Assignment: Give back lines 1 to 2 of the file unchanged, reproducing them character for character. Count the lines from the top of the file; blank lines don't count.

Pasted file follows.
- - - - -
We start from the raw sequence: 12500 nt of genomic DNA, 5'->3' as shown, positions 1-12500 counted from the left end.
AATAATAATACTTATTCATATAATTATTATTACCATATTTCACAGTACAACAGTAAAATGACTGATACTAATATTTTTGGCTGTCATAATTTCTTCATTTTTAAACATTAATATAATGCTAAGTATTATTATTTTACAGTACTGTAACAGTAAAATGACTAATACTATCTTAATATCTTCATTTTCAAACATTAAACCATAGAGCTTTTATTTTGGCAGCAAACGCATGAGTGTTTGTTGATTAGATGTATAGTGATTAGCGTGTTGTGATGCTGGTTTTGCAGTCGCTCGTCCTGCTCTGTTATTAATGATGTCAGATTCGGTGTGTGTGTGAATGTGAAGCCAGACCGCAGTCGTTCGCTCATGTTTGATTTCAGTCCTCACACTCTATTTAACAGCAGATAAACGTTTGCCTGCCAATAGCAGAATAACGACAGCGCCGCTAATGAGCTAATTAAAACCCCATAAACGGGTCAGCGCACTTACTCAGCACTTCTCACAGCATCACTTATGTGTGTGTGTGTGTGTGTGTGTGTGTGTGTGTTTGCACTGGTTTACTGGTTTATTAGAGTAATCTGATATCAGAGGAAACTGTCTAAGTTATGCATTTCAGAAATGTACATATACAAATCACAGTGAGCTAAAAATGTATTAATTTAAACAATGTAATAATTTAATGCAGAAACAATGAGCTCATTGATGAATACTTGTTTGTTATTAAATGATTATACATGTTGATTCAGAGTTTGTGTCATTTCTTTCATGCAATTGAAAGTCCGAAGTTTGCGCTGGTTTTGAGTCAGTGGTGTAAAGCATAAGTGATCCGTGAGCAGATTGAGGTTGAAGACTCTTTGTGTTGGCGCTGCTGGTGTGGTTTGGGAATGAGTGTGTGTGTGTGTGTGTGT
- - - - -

We start from the raw sequence: 12500 nt of genomic DNA, 5'->3' as shown, positions 1-12500 counted from the left end.
AATAATAATACTTATTCATATAATTATTATTACCATATTTCACAGTACAACAGTAAAATGACTGATACTAATATTTTTGGCTGTCATAATTTCTTCATTTTTAAACATTAATATAATGCTAAGTATTATTATTTTACAGTACTGTAACAGTAAAATGACTAATACTATCTTAATATCTTCATTTTCAAACATTAAACCATAGAGCTTTTATTTTGGCAGCAAACGCATGAGTGTTTGTTGATTAGATGTATAGTGATTAGCGTGTTGTGATGCTGGTTTTGCAGTCGCTCGTCCTGCTCTGTTATTAATGATGTCAGATTCGGTGTGTGTGTGAATGTGAAGCCAGACCGCAGTCGTTCGCTCATGTTTGATTTCAGTCCTCACACTCTATTTAACAGCAGATAAACGTTTGCCTGCCAATAGCAGAATAACGACAGCGCCGCTAATGAGCTAATTAAAACCCCATAAACGGGTCAGCGCACTTACTCAGCACTTCTCACAGCATCACTTATGTGTGTGTGTGTGTGTGTGTGTGTGTGTGTGTTTGCACTGGTTTACTGGTTTATTAGAGTAATCTGATATCAGAGGAAACTGTCTAAGTTATGCATTTCAGAAATGTACATATACAAATCACAGTGAGCTAAAAATGTATTAATTTAAACAATGTAATAATTTAATGCAGAAACAATGAGCTCATTGATGAATACTTGTTTGTTATTAAATGATTATACATGTTGATTCAGAGTTTGTGTCATTTCTTTCATGCAATTGAAAGTCCGAAGTTTGCGCTGGTTTTGAGTCAGTGGTGTAAAGCATAAGTGATCCGTGAGCAGATTGAGGTTGAAGACTCTTTGTGTTGGCGCTGCTGGTGTGGTTTGGGAATGAGTGTGTGTGTGTGTGTGTGT